The most comprehensive report on how students worldwide rank in math and science is providing American educators with a new Rosetta stone for why the United States lags behind many other countries.
One of the key conclusions of the survey, which shows that US eighth-graders perform above average in science and below average in math, is the need for better training of American teachers.
"It really comes down to what goes on between teachers and kids," says Marshall Smith, deputy secretary of education. "We don't really teach, we demonstrate how to solve a problem, whereas in the other countries they teach. That is really a devastating critique but it ... focuses our attention like a laser on what we need to change."
The Third International Mathematics and Science Study, released yesterday by the US Education Department, tested the math and science knowledge of more than 500,000 eighth-graders from 41 different countries. The report examined not only the test scores of students, but also analyzed textbooks and curricula, and videotaped math classrooms. The global comparison suggests US students have improved in science from a 1991 survey that placed them below average, though the tests and countries have changed. US math performance has also moved up, but it remains below average.
Some of the findings debunk myths of why other countries, notably Japan and Germany, are ahead of the US. (Japan is near the top for both science and math, though Germany's scores are similar to the US.)
*US eighth-graders spend more hours per year in math and science than German and Japanese students.
*US teachers have more college education than their colleagues in all but a few countries.
*US teachers assign more homework and spend more class time discussing it than teachers in Germany and Japan.
*Heavy TV watching is as common among Japanese eighth-graders as it is in among the same group in this country.
*Class sizes are larger in Japan, Germany, and most countries than they are in the US.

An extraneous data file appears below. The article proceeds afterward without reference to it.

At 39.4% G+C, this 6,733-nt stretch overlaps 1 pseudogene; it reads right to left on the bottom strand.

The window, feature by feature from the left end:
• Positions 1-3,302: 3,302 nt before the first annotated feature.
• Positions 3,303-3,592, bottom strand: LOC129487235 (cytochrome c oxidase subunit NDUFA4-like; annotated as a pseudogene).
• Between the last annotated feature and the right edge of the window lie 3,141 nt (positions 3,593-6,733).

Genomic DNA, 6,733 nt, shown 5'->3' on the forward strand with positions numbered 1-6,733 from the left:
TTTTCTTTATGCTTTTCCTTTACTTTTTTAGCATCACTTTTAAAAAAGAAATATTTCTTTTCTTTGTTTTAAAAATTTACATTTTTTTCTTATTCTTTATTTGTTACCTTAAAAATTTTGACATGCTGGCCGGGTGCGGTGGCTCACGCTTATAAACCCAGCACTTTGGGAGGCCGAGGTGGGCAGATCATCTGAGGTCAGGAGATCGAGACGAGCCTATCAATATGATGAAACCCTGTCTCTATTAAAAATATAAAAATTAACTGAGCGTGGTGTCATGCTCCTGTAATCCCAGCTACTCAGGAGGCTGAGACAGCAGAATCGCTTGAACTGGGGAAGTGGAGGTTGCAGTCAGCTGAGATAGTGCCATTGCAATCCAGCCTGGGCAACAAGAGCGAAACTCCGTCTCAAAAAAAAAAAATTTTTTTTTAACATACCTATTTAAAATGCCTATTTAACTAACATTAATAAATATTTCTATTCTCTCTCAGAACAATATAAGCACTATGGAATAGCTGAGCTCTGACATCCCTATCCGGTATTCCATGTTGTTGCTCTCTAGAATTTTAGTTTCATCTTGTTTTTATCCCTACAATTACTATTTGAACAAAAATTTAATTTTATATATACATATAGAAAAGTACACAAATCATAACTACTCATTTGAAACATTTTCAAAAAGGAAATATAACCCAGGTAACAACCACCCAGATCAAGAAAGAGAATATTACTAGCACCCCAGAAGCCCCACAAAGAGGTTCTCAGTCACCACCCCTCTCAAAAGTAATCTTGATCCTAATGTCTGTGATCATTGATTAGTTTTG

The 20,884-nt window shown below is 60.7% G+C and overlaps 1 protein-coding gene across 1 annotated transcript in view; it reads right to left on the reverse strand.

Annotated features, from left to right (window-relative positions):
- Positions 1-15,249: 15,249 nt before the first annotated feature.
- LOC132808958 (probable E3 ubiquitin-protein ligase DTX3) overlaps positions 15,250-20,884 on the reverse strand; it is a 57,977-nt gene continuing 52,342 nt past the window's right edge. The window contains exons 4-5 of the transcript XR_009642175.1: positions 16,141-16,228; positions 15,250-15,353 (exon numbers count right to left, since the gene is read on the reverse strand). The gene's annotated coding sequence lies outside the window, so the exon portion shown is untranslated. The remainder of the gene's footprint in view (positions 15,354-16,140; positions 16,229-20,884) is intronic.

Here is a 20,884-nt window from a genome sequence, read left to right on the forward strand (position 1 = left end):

In science, US eighth-graders' standing is stronger in earth science, life science, and environmental issues than in chemistry and physics. But while some experts say the above average US rankings in science are good news, they also emphasize that there is no reason to celebrate.
The report could be seen as a "horse race of who finished first, which can quickly oversimplify everything that is important," says Gerald Wheeler, executive director of the National Science Teachers Association. "The big message is that we as a nation don't have a coherent shared vision of science education."
Part of the problem, experts say, is that although US teachers may get more college preparation in math and science, they receive almost no further professional development in those subjects once they enter the classroom.
Some school districts have been successful at improving student performance in math and science. Nine years ago the Orange County, Fla., district made a specific effort to boost math education in its elementary schools, which began to pay off in the last several years.
The district created a curriculum based on standards that the National Council of Teachers of Mathematics devised. It also developed a teacher-training program. "Teachers come out of college with a real good feel for what they ought to be doing in reading, says Linda Levine, program specialist for elementary math in Orange County, "but I don't think they come out with that real good feeling about math, and they're almost afraid of it.... As teachers begin to think about their math instruction, math becomes a part of almost everything they do."
Test scores reflect the change. Fourth-grade achievement tests, once below the national median, now exceed the norm.
One of the aims of the Department of Education's Goals 2000 effort is that American students be the best in the world in math and science. A panel this week found pupils are improving in math in Grades 4 and 8, but it the country has a long way to go.
A series of regional and state workshops is planned on the results of the study. The department also says it will work with communities, the National Science Foundation, and teachers to share what works.
"We need to begin to focus back again on training the teachers to teach a little better and getting content in curricula materials that is more focused," says Mr. Smith. "It starts with very clear standards about what you want kids to learn."